The senator notably questioned Attorney General William BarrBill BarrSenate Democrats urge Garland not to fight court order to release Trump obstruction memo Lawyer for former officer charged in George Floyd death alleges witness coercion CNN legal analyst joins DOJ's national security division MORE in 2019 when he testified before the Senate Judiciary Committee about special counsel Robert MuellerRobert (Bob) MuellerSenate Democrats urge Garland not to fight court order to release Trump obstruction memo Why a special counsel is guaranteed if Biden chooses Yates, Cuomo or Jones as AG Barr taps attorney investigating Russia probe origins as special counsel MORE’s investigation into Russian interference in the 2016 presidential election.

One clip in particular that went viral showed Harris asking Barr if Trump or anyone at the White House ever asked or suggested that he open an investigation into anyone, and Barr struggling to give a direct answer.

Harris also garnered attention a year earlier during the Kavanaugh confirmation hearings when she questioned him on a range of topics, including reproductive rights.

“Can you think of any laws that give government the power to make decisions about the male body?” she asked Kavanaugh.

“I’m happy to answer a more specific question,” he responded, to which Harris said, “Male versus female.”

The back and forth resulted in Kavanaugh saying, “I’m not thinking of any right now, senator.”

“Kamala was front and center,” Nellis said. “She led the fight against Kavanaugh, and that moment built an intense amount of passion from people across the country, particularly for women and party activists. You can track Kamala’s ascent to becoming a significant national figure to that moment.”

President Trump called her “nasty” as a result of her cross-examination style against Barr. Harris’s presidential campaign fundraised off the remark, which Trump then repeated after Biden chose her as his running mate.

“It seems like anytime Donald Trump feels threatened by a strong woman, he lashes out with this gross, weird attack,” Harris’s fundraising message to supporters read. “It’s the kind of sexism that makes me want to run my head through a wall.”

“You’d think, after three years, he could at least come up with something more original,” the message continued.

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After the Kavanaugh hearings, Democrats up for reelection in 2018 touted their ties with Harris, citing her performance during the event.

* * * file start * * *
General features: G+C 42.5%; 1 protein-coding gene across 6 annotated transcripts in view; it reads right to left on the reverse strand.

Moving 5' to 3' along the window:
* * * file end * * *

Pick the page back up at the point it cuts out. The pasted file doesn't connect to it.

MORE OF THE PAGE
“Did she kick ass on the Senate Judiciary Committee?” Sen. Sherrod BrownSherrod Campbell BrownSenate Democrats offer bill to scrap tax break for investment managers Wyden: Funding infrastructure with gas tax hike a 'big mistake' Sherrod Brown calls Rand Paul 'kind of a lunatic' for not wearing mask MORE (D-Ohio), who was up for reelection in 2018, said at a campaign event with Harris at the time.

Harris also used the attention to campaign for then-Sens. Joe DonnellyJoseph (Joe) Simon DonnellyRepublicans fret over divisive candidates Everybody wants Joe Manchin Centrist Democrats pose major problem for progressives MORE (D-Ind.) and Heidi HeitkampMary (Heidi) Kathryn HeitkampEffective and profitable climate solutions are within the nation's farms and forests Bill Maher blasts removal of journalist at Teen Vogue Centrist Democrats pose major problem for progressives MORE (D-N.D.), who were facing uphill reelection battles and came out against Kavanaugh’s confirmation.

While Donnelly and Heitkamp lost despite Harris’s efforts, Democrats say a performance from Harris will likely only have a positive impact on the Biden campaign at the presidential level.

“I think it’s an opportunity,” Gordon said. “I think she shines in those committee hearings.”

However, Republicans argue that if Trump’s nominee is confirmed ahead of November, any tough questioning from Harris could backfire to a degree on Democrats.

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Trump’s nominee might not be the type of obvious foil for many Democrats as Barr or Kavanaugh. And they say the high likelihood Senate Democrats aren’t able to stop the nominee could harm both Harris and Biden.

“If I were the Biden-Harris team, I’d be a little concerned” about emphasizing fighting against Trump’s nominee, the Republican strategist said, adding, “People are looking for accomplishments.”

Democrats warn that ultimately the Biden campaign and the party’s messaging should be on what they say is the hypocrisy of the GOP in holding a Supreme Court nomination hearing just before an election. Republicans say Senate control determines the outcome of election-year nominations. 

“That’s a message that is very easily translatable and understandable to average Americans,” Gordon said.